When is it safe to return to running after pregnancy? You ran before you got pregnant. You might have continued running during pregnancy. And now you’ve had the baby and you’re keen to get your joggers back on and hit the pavement once again. So when is it safe to do so?
There is a general lack of evidence-based research around returning to running in the postnatal period. Running is a high impact activity which places a significant load on the entire body, especially the pelvic floor muscles. The most recent guidelines* are from 2019 and suggest waiting a minimum 12 weeks after birth. The guidelines also suggest that women meet a series of criteria for adequate strength of the pelvic floor and lower body muscles before hitting the pavement again.
The first 12 weeks after birth is commonly referred to as the 4th trimester. There is still a large amount of relaxin in your body, which means the connective tissue, such as ligaments, is still more stretchy than normal. Your body is still recovering from birth during this period, especially if you had perineal tears, episiotomies, a caesarian section or any other complications. The pelvic floor muscles are weak after pregnancy and birth and you may have symptoms that indicate these muscles need strengthening.
Symptoms of pelvic floor weakness can include:
- Incontinence – leaking, inability to control bladder and/or bowel
- Heaviness in the vagina
- Dragging sensation in the vagina and perineal region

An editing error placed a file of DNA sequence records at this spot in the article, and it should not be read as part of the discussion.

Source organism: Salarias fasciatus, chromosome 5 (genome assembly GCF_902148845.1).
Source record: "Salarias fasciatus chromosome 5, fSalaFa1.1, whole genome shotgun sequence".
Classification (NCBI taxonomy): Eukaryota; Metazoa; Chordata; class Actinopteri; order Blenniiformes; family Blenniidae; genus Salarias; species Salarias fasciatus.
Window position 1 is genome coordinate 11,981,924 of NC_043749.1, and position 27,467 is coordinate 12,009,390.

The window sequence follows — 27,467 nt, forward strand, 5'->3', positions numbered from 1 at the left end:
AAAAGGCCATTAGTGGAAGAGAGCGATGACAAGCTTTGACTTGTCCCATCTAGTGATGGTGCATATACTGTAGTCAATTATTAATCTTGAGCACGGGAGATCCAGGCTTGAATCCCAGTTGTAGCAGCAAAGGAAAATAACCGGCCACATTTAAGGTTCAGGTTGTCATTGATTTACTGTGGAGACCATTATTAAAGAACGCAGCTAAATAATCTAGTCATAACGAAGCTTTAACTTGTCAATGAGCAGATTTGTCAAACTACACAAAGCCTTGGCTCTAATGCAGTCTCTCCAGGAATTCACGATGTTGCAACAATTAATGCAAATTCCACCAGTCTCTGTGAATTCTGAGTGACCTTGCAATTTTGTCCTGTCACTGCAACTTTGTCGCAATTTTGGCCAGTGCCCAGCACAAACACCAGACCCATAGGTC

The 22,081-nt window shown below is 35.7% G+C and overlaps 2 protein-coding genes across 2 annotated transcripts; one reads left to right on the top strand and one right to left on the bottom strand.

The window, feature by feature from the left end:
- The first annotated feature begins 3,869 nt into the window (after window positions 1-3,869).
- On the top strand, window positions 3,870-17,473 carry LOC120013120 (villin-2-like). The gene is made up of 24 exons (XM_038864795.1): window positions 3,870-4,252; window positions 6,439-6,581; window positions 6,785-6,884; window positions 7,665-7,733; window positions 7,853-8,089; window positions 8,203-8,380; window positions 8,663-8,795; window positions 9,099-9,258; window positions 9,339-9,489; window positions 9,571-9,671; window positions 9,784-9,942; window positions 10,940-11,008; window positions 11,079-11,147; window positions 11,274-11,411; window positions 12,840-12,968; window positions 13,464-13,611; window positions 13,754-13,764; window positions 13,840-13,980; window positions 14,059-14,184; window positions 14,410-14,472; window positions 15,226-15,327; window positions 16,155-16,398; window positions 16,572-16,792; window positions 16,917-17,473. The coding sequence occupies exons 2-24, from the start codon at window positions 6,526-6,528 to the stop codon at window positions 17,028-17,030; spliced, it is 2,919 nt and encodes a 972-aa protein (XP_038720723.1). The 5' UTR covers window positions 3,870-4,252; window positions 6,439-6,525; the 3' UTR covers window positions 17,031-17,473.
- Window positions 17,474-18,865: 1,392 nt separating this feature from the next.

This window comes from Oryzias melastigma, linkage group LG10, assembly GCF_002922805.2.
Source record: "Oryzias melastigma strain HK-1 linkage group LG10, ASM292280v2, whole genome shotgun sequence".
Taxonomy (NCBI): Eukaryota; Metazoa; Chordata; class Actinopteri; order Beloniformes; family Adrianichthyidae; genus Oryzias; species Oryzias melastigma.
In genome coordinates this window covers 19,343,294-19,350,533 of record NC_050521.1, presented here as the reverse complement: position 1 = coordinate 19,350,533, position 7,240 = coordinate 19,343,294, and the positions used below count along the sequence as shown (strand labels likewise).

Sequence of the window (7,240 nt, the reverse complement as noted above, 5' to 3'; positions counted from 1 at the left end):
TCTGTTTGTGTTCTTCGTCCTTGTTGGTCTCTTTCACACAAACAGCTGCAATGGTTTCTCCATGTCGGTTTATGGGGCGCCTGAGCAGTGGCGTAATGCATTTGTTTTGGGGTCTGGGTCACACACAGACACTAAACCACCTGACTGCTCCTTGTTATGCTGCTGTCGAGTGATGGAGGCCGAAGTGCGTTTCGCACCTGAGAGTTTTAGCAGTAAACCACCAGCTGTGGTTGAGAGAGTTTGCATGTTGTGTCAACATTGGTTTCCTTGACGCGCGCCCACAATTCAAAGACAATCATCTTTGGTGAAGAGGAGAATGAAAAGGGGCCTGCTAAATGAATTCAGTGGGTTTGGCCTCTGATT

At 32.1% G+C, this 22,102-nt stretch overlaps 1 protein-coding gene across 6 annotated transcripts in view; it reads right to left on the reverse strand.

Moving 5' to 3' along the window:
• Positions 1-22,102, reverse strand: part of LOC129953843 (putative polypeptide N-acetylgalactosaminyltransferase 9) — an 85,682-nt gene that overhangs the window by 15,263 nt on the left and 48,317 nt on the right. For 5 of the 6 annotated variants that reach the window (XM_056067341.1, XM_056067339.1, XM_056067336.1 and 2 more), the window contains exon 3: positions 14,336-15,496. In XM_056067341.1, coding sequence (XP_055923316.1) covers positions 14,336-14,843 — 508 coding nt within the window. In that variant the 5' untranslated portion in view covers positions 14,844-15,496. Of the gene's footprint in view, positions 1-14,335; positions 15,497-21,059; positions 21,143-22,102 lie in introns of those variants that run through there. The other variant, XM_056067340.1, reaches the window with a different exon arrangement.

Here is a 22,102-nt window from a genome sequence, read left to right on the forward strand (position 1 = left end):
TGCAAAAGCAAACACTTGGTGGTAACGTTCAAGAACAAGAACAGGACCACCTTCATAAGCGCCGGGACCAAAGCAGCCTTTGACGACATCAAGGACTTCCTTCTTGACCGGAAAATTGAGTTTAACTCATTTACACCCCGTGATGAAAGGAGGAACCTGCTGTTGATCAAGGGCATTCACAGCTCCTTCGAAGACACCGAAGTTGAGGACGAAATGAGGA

- Pelvic pain
There is strong evidence to support an individualised assessment and structured exercise program for pelvic floor rehabilitation in the management of these conditions. Sandra is qualified to undertake pelvic floor assessments and can refer you to a specialised pelvic floor physiotherapist if needed.
It is also important to be assessed by a physiotherapist if you had a rectus diastasis (abdominal muscle separation). Our physiotherapists can screen for this.
Low impact exercise such as walking is encouraged in the first 3 months (12 weeks) of the postnatal period. Following this a graded return to a running program should be implemented to build lower limb strength and gradually introduce loading again to the pelvic floor muscles.
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* Reference: Returning to Running Postnatal – guidelines for medial, health and fitness professionals managing this population. Tom Goom, Grainne Donnelly and Emma Brockwell. March 2019
If you’d like one of our physiotherapists to help you get running again post-pregnancy, please call or book online.
This post was written by Lucy Beumer, Sports and Exercise Physiotherapist and Clinical Pilates Instructor at Stafford Physiotherapy and Pilates.